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After the death of someone close, like a parent or a sibling, your middle-years child may want to stay home from school for a few days. She may need to be close to you and other people who can provide her with comfort and support.

Before long, however, you need to get the family back into a routine. While allowing the grieving process to continue, also try to redirect your child's at­tention to the normal life events that can give her a sense of continuity. Re­turning to school can make her feel that her life is getting back to routine. Some children, in fact, work extra hard at school as a way of dealing with their grief.

Make sure you sit down with your child each day to talk about what she is feeling. Some symptoms related to the loss can continue or resurface after many weeks and even months. Perhaps holidays or the anniversary of the death will remind children of their loss. Youngsters are sometimes afraid to go to sleep. They may have fears of separation from their surviving parent. They might refuse to go to school, or become chronically depressed.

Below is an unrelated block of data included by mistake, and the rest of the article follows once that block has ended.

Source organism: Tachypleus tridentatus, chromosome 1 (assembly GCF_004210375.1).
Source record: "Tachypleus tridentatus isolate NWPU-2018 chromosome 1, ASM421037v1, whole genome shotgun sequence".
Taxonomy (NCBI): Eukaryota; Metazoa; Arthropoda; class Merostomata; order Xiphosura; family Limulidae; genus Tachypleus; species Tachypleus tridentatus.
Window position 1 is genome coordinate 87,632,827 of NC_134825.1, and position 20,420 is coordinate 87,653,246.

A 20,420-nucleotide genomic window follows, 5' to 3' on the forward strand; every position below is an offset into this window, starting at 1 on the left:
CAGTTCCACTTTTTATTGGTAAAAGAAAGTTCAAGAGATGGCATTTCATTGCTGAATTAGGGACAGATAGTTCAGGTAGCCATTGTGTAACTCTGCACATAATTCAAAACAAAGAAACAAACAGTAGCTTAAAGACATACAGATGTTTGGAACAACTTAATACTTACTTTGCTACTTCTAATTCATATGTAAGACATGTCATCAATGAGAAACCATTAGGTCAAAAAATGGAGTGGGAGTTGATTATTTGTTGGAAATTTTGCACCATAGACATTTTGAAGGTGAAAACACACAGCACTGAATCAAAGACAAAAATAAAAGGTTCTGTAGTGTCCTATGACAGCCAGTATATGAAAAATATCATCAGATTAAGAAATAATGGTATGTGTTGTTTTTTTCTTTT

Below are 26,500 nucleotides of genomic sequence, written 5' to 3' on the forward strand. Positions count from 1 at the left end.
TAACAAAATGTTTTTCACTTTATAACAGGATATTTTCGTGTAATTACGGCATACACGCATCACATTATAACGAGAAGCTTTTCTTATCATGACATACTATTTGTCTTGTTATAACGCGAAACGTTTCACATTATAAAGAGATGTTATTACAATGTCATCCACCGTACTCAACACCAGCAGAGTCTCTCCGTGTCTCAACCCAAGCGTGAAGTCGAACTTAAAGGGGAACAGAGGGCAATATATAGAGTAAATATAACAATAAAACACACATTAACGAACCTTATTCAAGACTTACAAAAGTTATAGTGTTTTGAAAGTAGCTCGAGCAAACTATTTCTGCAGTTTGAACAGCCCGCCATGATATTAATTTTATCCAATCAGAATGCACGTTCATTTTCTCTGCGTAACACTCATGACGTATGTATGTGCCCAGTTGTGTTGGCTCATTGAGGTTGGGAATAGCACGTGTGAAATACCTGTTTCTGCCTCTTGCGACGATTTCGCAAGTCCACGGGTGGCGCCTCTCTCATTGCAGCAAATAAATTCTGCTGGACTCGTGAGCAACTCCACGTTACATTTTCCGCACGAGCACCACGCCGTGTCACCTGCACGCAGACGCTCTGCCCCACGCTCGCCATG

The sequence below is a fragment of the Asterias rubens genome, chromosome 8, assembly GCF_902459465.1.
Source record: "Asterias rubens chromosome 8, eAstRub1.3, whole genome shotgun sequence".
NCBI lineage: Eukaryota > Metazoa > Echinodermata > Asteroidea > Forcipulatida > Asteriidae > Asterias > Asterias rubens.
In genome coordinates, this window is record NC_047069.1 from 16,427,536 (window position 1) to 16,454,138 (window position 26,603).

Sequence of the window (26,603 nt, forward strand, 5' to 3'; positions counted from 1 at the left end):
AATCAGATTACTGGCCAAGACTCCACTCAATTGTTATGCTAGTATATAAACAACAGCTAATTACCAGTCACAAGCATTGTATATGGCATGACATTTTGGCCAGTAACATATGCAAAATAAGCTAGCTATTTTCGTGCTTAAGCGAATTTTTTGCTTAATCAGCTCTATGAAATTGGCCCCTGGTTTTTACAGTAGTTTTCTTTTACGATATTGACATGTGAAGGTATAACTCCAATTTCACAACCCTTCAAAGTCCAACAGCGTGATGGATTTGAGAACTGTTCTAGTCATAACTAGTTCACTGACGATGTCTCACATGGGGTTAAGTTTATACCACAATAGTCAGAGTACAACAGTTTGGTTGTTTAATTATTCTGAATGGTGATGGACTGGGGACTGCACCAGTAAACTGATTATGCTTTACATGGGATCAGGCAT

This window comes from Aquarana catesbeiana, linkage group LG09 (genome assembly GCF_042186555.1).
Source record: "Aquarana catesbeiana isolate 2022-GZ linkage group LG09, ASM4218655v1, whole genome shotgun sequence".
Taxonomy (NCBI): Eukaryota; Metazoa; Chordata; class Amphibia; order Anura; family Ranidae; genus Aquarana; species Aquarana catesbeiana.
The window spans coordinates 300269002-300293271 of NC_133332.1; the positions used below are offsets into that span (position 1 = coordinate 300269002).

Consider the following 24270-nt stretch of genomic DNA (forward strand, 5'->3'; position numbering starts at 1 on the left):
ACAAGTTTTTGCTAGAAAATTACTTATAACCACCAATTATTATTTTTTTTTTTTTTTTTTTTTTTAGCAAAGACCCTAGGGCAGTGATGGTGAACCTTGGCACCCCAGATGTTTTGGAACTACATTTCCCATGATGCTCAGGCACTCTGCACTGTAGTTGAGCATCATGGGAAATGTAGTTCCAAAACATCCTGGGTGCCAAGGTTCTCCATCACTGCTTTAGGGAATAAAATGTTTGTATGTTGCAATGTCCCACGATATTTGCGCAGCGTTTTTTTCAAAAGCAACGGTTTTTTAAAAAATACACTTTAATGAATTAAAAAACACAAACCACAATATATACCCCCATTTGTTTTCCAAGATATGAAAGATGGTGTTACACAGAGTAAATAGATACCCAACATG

When these conditions linger, you may need to get your child some profes­sional counseling to put the healing process back on track. Family therapy may be useful if family members feel so overwhelmed by grief that they can­not get their lives into a regular routine. Also, ask your doctor for a referral to a support group for children whose siblings have died.


Last Updated
Caring for Your School-Age Child: Ages 5 to 12 (Copyright © 2004 American Academy of Pediatrics)
The information contained on this Web site should not be used as a substitute for the medical care and advice of your pediatrician. There may be variations in treatment that your pediatrician may recommend based on individual facts and circumstances.